Having said that, I'll admit to liking their products (and support). But the model is not as generous as everyone seems to think.

IIRC, the price of 2 year subscription is still cheaper than the 1-year update of the old model. They even offered subscription discount when they were transitioning, so the out-of-pocket is still cheaper than the old model.

So that was the original plan but I believe they changed to the “more reasonable” one after the backlash (so you get the current version + 1 year of updates)

The original plan was that you'd lose access completely. The "more reasonable" one was the 1yr downgrade.

In addition to what michaf mentioned, what we have now is not what they originally proposed.

https://blog.jetbrains.com/blog/2015/09/18/final-update-on-t... - the perpetual license fallback did not exist under the original proposals and only happened due to backlash.

Why does this matter? Yes, their original plan was pure SaaS. But they listened to criticism and changed it once they realized that there was backlash from the community. If anything, that should be admired not criticized.

> Why does this matter? Yes, their original plan was pure SaaS. But they listened to criticism and changed it once they realized that there was backlash from the community. If anything, that should be admired not criticized.

It's useful context. Yes, it's good that they listened to their customer base - and I've not criticised the current subscription model.

But I still think it's relevant and on-topic to point out that the previous model was more generous and they tried to do full-SaaS when reading the parent comment in isolation sort of suggests they did this out of the goodness of their hearts (and entirely unprompted).

It's matter, because even in this thread you have people prizing jetbrains for beign better than Adobe SaaS, but in reality jetbrains would go even futher than any big predatory corporation out there to vendor lock you into their set of tools.

If you have an option, stick with open tools with strong community support. Just observation: with commercial tools you don't have full control of your own work, nuff said

Now the perpetual licensed version always lags 12 months behind in updates, i.e. you do not have a perpetual license for the past 12 months worth of updates at the time your subscription runs out.

This is incorrect. Lots of people believe this but it just isn't true.

When your one-year subscription expires you actually have a perpetual license for the first version that was available when you signed up. NOT for the last one available when the contract ended.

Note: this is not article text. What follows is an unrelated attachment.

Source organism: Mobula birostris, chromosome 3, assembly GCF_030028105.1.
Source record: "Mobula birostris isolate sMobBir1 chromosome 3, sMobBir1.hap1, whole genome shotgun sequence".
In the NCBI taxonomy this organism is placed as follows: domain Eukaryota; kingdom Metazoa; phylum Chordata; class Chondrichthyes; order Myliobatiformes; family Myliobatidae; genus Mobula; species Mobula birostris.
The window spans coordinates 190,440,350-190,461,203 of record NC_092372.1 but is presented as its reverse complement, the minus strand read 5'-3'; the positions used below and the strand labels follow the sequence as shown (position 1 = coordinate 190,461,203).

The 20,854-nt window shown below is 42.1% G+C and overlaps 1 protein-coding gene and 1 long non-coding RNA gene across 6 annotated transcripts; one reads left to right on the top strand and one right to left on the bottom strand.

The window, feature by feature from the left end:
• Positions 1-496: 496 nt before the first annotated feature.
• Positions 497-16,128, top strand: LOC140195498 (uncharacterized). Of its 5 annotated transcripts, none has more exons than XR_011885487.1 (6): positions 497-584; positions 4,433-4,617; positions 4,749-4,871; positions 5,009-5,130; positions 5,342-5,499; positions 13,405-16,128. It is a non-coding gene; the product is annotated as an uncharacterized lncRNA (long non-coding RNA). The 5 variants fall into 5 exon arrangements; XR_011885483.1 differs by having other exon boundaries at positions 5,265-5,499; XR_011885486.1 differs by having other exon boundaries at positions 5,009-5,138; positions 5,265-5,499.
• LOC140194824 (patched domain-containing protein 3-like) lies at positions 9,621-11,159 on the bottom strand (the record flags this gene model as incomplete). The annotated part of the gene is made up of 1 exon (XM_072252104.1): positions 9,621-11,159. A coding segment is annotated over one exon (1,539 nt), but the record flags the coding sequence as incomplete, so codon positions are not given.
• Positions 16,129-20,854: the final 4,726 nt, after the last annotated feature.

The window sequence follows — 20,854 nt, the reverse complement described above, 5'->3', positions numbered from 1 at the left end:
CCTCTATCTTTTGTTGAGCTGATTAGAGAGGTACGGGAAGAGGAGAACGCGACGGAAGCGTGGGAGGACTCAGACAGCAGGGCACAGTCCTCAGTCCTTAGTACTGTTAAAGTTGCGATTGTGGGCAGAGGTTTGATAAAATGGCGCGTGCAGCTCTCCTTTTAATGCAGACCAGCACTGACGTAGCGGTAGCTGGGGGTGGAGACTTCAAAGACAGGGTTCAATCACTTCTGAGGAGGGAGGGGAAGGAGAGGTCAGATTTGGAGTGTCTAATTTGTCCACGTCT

In other words, when your one year subscription is up, you have to downgrade to a one year-old (possibly buggy) version.

For more mature toolchains like C or Java, this seems reasonable. For ones that undergo massive updates each version (WebStorm, AppCode) it's a non-starter.

EDIT: on second read, this may have been what the parent poster was trying to say. I'm leaving this comment as-is though because there seems to be a TON of confusion about this point.

The OP said:

> you get a perpetual license for the latest version of the product when you initially subscribed

Which is correct, and is the same thing you described.

On second read, you might be right so I amended my comment... In my defense, OP's comment is ambiguously worded. What you actually get is a permanent license to the oldest release available during your subscription. OP also says:

>... after paying for any particular version of a product for 12 months, you also get a perpetual license for that particular version and so on and so forth."

Also kind of unclear. And judging by the comments here, many many people misunderstand this. I think it's a general expectation that you'd get access to most up-to-date version of the product when your subscription ends. Not the version from the day your subscription started.

Think about it. If there's a bad bug or regression in the old "perpetual" version you aren't entitled to the subsequent bug fixes. Bug fixes which you've been "using" for the past year. It's kind of a hard thing to swallow.

You get the latest version you subbed to. So if you subbed last in 2018, you get that version. If resubbing j. 2019, the 2019 version. Also every year the price goes down, so you pay less and less.

That's misleading. Each year has multiple point releases. You don't get the latest point release.

My PHPStorm subscription expires in less than a week. In order to continue using it (without re-subbing), I have to downgrade from 2019.3 (current release) to 2018.3 (the release available on the date I subbed). Software that is one year old.